Wallabies legends Nick Farr-Jones and Tim Gavin had the room in awe at the Albury-Wodonga Steamers sportsman's luncheon on Thursday.
The pair shared memories of their career at the top level and provided plenty of laughs along the way in an open and honest question and answer session.
Farr-Jones captained the Wallabies to World Cup glory in 1991 and reflected on his time in the code's amateur era.
"It's not just the mateship of the people you pull on the jersey with, it's the mateship of the teams you've played against," he said.
"When we played it was always a three o'clock start and you'd be in the oppositions change room having a beer or they would be in yours and you're about to go to an after match function and get to know each other.
"Nowadays it's a 10 o'clock finish and then you've got your press conference.
"You don't get to see the opposition, you don't become mates, but that's why it's a special game.
"I know the guys in the local competition travel and play against teams and hopefully you've got great mates you catch up with every year and play against."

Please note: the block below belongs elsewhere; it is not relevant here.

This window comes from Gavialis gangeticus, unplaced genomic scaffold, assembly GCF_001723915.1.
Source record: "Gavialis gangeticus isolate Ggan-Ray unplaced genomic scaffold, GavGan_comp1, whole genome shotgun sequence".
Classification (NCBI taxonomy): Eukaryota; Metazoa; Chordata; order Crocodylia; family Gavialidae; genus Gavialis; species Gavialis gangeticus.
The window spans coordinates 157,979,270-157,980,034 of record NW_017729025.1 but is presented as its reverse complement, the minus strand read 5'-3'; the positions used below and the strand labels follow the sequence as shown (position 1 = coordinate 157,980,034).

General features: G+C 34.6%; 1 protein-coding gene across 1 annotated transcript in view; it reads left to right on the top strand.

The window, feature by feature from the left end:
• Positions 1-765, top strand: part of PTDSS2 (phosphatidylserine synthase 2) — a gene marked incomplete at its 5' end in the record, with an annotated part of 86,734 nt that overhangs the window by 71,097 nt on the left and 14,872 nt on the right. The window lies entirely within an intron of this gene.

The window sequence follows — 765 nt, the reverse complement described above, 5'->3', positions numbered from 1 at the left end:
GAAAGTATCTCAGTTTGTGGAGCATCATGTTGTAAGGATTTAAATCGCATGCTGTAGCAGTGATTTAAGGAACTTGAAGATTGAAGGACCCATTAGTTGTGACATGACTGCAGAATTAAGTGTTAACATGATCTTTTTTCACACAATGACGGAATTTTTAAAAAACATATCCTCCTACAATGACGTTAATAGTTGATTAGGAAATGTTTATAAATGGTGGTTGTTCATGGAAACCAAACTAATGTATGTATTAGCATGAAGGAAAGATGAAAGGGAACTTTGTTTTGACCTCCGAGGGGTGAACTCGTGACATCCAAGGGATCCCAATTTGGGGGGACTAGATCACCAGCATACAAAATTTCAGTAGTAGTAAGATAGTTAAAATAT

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Farr-Jones also believes the coaching of the next generation has been a factor in Australia's recent demise.
"There's no doubt we over-complicate it," he said.
"We make robots out of young kids.
"The scrum would drive us all to drink.
"You go back to our day and it would have been no more than 30 seconds packing your scrum and getting the game moving and it's a far greater spectacle.
"I don't understand how they can spend a whole day five days a week at training."
Gavin is now the Rugby Australia president and believes the future is bright.
"Community is everything with rugby. There's great communities all over Australia," he said,
"Worldwide it's such a popular game and it's something we've got to get back here in Australia.
"We've obviously gone off the boil, but we intend to get back on that very shortly.
"We've got a great bunch of young players coming through."